corrodgery wrote:Should I be drinking water or gatorade or sport drink?
Jon Mortimer wrote:It's a con. "Sports drinks" is a soft drink manufacturer's marketing niche. If you are planning to quickly sprint the 60 to 80km each day without stopping for food or rest then I'll concede that you will need something in the bottle other than water. Muscle glycogen will run out between 90 and 120 minutes. However, I'd rather ride at somewhat less than "tour de France" pace and get my energy from real food at breakfast, morning tea and lunch. Happy to ride a century but have never put anything in my water bottles other than water.
With the money saved buy a banana.
There has been some undeserved publicity about the negative effect of eating in the hour before exercise. One study published in 1979 showed that the ingestion of 75g of glucose 30 minutes before exercise impaired sub-maximal cycling endurance time. The pre-exercise feeding elevated blood glucose and insulin, and suppressed blood free fatty acids at the start of exercise. As the exercise progressed blood glucose fell in the feeding trial and fat oxidation was lower than in the fasting control trial. Some researchers call this phenomenon "rebound hypoglycaemia" and is characterized by nausea, dizziness, "the shakes", and premature fatigue. The results of this study were widely reported and warnings given to athletes to avoid carbohydrate intake in the hour before exercise. In the dozen or so studies since, however, there was no evidence for a decline in performance following carbohydrate feeding in the hour before exercise. In fact, about half of these studies found evidence for improved performance. Furthermore, in most cases rebound hypoglycaemia can be offset with the ingestion of food or a carbohydrate sports drink during exercise. Nevertheless, some athletes are hypersensitive to the effects of carbohydrate ingested in the hour before exercise. These athletes experience a rapid drop in blood glucose, hypoglycaemic symptoms, and increased carbohydrate usage from the onset of exercise. If you are one of these athletes you can try:
• low glycemic index carbohydrate foods which result in a less aggressive blood glucose and insulin response (e.g. porridge, chocolate, apples, pasta, beans or lentils, milk)
• experimenting with timing your eating to avoid the blood sugar low
• a thorough warm up; adrenaline stimulates release of glucose from the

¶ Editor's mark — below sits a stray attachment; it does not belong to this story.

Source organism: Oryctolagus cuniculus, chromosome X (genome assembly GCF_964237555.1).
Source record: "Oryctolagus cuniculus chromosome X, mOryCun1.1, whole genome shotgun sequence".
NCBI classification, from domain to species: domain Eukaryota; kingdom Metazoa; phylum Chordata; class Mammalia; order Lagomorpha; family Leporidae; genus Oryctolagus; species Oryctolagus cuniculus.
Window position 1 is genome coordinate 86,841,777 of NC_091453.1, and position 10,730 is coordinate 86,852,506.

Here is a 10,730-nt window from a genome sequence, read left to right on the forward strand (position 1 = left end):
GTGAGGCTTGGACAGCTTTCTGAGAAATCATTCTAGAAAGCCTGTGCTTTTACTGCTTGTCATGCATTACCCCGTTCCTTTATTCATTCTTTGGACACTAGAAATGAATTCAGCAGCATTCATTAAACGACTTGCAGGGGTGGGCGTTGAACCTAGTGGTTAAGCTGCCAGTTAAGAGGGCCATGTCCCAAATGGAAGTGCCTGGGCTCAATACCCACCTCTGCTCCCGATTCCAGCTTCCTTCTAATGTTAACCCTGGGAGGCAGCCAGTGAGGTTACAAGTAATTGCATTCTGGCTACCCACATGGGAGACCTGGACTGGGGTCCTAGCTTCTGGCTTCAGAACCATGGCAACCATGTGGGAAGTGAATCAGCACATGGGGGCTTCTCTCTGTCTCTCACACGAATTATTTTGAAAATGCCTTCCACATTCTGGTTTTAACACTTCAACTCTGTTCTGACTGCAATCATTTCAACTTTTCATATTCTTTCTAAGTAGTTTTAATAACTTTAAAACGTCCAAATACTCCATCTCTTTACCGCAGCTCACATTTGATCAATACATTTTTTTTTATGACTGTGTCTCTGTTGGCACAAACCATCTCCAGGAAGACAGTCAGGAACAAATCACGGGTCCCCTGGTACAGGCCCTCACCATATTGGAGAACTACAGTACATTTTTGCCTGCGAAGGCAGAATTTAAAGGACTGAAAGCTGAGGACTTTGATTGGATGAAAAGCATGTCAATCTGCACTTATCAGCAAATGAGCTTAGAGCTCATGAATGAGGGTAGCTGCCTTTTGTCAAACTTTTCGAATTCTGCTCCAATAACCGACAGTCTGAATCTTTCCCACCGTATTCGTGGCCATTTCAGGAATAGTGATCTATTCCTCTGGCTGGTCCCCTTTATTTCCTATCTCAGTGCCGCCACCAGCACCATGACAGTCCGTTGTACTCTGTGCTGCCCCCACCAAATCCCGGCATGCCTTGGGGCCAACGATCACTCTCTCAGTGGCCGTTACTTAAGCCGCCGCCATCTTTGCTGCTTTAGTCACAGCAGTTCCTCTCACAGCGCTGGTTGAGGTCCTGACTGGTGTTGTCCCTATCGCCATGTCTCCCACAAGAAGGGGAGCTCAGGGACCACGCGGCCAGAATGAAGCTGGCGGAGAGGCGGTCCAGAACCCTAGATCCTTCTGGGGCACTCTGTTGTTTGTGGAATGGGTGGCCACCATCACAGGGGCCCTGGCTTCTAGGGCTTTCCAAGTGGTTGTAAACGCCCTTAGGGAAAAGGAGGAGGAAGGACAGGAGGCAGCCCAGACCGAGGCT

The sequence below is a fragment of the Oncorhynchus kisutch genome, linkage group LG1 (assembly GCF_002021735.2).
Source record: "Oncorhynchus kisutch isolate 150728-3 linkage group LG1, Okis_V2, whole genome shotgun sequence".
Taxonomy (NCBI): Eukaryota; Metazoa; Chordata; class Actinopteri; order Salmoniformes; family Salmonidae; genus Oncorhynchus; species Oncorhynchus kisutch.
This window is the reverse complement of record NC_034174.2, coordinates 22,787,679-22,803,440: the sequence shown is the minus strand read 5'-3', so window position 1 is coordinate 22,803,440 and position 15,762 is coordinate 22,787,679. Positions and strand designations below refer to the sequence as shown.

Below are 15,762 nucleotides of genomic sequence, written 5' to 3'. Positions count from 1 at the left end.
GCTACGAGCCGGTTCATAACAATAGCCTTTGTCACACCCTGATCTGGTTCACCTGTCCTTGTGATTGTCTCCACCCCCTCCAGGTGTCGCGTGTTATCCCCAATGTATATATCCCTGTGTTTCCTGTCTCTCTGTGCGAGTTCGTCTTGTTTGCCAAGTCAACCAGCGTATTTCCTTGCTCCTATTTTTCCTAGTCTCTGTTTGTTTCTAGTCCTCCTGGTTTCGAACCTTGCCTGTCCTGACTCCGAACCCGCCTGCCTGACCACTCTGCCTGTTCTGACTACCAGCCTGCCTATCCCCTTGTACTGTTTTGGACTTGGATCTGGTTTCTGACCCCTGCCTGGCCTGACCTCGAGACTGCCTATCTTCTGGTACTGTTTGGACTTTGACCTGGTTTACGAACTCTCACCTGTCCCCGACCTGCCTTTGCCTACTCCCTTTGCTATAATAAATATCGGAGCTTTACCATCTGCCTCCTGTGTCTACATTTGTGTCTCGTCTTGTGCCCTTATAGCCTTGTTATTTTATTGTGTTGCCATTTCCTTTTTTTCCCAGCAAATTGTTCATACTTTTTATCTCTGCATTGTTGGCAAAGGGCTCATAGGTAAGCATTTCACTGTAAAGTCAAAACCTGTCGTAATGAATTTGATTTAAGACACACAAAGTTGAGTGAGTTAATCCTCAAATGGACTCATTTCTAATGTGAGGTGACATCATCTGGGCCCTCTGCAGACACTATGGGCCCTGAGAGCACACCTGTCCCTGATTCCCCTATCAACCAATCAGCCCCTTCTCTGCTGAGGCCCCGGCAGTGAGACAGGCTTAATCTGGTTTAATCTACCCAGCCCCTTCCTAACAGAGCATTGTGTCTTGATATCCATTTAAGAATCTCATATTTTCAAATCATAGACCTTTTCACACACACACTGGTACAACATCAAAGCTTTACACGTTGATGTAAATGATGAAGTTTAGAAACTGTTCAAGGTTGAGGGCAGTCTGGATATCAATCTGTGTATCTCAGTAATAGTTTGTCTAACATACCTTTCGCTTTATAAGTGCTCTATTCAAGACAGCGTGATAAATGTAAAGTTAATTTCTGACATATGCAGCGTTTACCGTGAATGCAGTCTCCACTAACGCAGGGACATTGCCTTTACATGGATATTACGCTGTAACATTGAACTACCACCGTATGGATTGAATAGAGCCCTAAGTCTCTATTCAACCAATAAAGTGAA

liver and lowers blood insulin concentration
• adding more easily digestible fat (e.g. butter, monounsaturated oils or spreads) to your pre-exercise meals; you may be surprised There has been quite a bit of interest in recent times regarding the effect of meal
glycemic index (GI) on metabolism and endurance performance. Essentially, the GI reflects the rate of digestion and absorption of carbohydrate in a meal. Low GI foods and drinks cause a slower and more sustained change in blood glucose and insulin concentrations than eating the same amount of carbohydrate from foods with a high GI.
It has been proposed that eating meals with a low GI could benefit performance because of the less aggressive insulin and the smoother blood glucose and free fatty acid responses. There are two studies providing some evidence to suggest an improvement in endurance performance with a low GI compared with a high GI meal, but the results
from the remaining half dozen or so other studies to date suggest there is no real effect of GI. Furthermore, if carbohydrate sports drinks are taken during the exercise, any difference in metabolism and performance in
response to the meals is largely smothered by the effects of the sport drink. In summary, there could be some benefit of pre-exercise low-GI meals for some triathletes who a particularly sensitive to carbohydrate, but in most, the effects of pre-exercise highcarbohydrate meals on blood glucose, fatty acids, and insulin are transient and offset by the increased carbohydrate availability.
twowheels wrote:If the exercise is of less than 1 hr duration, I would suggest just water, unless your a very heavy sweater or exclude salt from your diet.
Over the hour, certainly replace what you lose, hard to tell, but if I can taste salt on my lips, i clean out the bottle.
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